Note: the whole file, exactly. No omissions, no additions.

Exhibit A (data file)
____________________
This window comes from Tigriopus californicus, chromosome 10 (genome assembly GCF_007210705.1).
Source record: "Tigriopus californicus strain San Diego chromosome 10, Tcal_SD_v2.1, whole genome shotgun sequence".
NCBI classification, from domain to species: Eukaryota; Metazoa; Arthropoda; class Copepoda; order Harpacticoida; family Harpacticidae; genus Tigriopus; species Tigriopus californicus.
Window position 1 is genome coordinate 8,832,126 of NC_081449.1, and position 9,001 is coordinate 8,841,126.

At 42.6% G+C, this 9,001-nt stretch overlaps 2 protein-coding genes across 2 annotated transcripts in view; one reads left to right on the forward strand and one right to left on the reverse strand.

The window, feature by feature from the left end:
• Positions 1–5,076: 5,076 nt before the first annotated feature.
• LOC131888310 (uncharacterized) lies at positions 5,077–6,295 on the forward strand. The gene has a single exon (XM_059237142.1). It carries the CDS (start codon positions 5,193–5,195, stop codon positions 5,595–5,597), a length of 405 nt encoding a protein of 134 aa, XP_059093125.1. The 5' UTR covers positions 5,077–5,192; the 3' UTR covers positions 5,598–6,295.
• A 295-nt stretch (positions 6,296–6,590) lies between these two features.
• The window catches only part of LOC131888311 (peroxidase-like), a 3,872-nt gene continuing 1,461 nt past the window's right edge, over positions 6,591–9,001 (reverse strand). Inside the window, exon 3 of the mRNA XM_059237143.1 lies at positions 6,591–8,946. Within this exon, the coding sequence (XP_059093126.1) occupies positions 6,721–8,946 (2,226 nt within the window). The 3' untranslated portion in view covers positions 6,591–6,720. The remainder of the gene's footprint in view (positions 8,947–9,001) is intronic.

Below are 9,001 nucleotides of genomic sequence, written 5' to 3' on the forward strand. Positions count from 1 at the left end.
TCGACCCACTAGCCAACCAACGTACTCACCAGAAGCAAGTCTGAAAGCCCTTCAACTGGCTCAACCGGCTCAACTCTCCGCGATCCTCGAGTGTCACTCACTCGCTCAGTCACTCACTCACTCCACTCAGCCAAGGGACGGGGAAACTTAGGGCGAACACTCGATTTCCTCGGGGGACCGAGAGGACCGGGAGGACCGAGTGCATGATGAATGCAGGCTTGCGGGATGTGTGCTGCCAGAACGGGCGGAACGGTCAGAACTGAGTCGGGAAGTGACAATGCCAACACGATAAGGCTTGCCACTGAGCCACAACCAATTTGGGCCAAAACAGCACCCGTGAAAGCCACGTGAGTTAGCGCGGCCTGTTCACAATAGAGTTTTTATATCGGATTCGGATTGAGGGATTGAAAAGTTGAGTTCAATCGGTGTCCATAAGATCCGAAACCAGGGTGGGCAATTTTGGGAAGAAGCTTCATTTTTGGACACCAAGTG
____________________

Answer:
This window comes from Tigriopus californicus, chromosome 10 (genome assembly GCF_007210705.1).
Source record: "Tigriopus californicus strain San Diego chromosome 10, Tcal_SD_v2.1, whole genome shotgun sequence".
NCBI classification, from domain to species: Eukaryota; Metazoa; Arthropoda; class Copepoda; order Harpacticoida; family Harpacticidae; genus Tigriopus; species Tigriopus californicus.
Window position 1 is genome coordinate 8,832,126 of NC_081449.1, and position 9,001 is coordinate 8,841,126.

At 42.6% G+C, this 9,001-nt stretch overlaps 2 protein-coding genes across 2 annotated transcripts in view; one reads left to right on the forward strand and one right to left on the reverse strand.

The window, feature by feature from the left end:
• Positions 1–5,076: 5,076 nt before the first annotated feature.
• LOC131888310 (uncharacterized) lies at positions 5,077–6,295 on the forward strand. The gene has a single exon (XM_059237142.1). It carries the CDS (start codon positions 5,193–5,195, stop codon positions 5,595–5,597), a length of 405 nt encoding a protein of 134 aa, XP_059093125.1. The 5' UTR covers positions 5,077–5,192; the 3' UTR covers positions 5,598–6,295.
• A 295-nt stretch (positions 6,296–6,590) lies between these two features.
• The window catches only part of LOC131888311 (peroxidase-like), a 3,872-nt gene continuing 1,461 nt past the window's right edge, over positions 6,591–9,001 (reverse strand). Inside the window, exon 3 of the mRNA XM_059237143.1 lies at positions 6,591–8,946. Within this exon, the coding sequence (XP_059093126.1) occupies positions 6,721–8,946 (2,226 nt within the window). The 3' untranslated portion in view covers positions 6,591–6,720. The remainder of the gene's footprint in view (positions 8,947–9,001) is intronic.

Below are 9,001 nucleotides of genomic sequence, written 5' to 3' on the forward strand. Positions count from 1 at the left end.
TCGACCCACTAGCCAACCAACGTACTCACCAGAAGCAAGTCTGAAAGCCCTTCAACTGGCTCAACCGGCTCAACTCTCCGCGATCCTCGAGTGTCACTCACTCGCTCAGTCACTCACTCACTCCACTCAGCCAAGGGACGGGGAAACTTAGGGCGAACACTCGATTTCCTCGGGGGACCGAGAGGACCGGGAGGACCGAGTGCATGATGAATGCAGGCTTGCGGGATGTGTGCTGCCAGAACGGGCGGAACGGTCAGAACTGAGTCGGGAAGTGACAATGCCAACACGATAAGGCTTGCCACTGAGCCACAACCAATTTGGGCCAAAACAGCACCCGTGAAAGCCACGTGAGTTAGCGCGGCCTGTTCACAATAGAGTTTTTATATCGGATTCGGATTGAGGGATTGAAAAGTTGAGTTCAATCGGTGTCCATAAGATCCGAAACCAGGGTGGGCAATTTTGGGAAGAAGCTTCATTTTTGGACACCAAGTG